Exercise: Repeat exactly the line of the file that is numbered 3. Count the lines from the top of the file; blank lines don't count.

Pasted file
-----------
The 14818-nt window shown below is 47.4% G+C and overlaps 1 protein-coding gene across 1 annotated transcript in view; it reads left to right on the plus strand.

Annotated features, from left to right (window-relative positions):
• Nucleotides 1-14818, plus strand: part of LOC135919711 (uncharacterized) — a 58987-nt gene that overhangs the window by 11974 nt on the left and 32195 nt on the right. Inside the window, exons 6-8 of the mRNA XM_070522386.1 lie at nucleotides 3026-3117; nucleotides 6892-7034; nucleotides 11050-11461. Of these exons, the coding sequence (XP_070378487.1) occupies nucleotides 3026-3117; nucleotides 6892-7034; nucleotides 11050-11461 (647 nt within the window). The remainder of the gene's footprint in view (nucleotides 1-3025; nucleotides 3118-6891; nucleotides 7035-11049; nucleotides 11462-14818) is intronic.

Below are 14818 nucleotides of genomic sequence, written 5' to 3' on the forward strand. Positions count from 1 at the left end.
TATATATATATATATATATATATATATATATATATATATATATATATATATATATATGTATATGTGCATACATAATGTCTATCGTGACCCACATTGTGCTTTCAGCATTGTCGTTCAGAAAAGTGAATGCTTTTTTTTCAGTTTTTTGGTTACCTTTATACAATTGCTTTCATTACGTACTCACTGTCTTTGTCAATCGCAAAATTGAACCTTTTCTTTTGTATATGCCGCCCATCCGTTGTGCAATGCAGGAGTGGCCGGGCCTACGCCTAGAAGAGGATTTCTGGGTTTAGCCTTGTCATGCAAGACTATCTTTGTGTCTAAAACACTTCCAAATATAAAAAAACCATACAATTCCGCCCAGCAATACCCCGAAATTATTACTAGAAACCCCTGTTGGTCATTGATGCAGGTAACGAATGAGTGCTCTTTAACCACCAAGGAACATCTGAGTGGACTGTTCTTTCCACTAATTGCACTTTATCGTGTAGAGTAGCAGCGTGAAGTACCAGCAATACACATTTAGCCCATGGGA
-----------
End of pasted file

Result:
• Nucleotides 1-14818, plus strand: part of LOC135919711 (uncharacterized) — a 58987-nt gene that overhangs the window by 11974 nt on the left and 32195 nt on the right. Inside the window, exons 6-8 of the mRNA XM_070522386.1 lie at nucleotides 3026-3117; nucleotides 6892-7034; nucleotides 11050-11461. Of these exons, the coding sequence (XP_070378487.1) occupies nucleotides 3026-3117; nucleotides 6892-7034; nucleotides 11050-11461 (647 nt within the window). The remainder of the gene's footprint in view (nucleotides 1-3025; nucleotides 3118-6891; nucleotides 7035-11049; nucleotides 11462-14818) is intronic.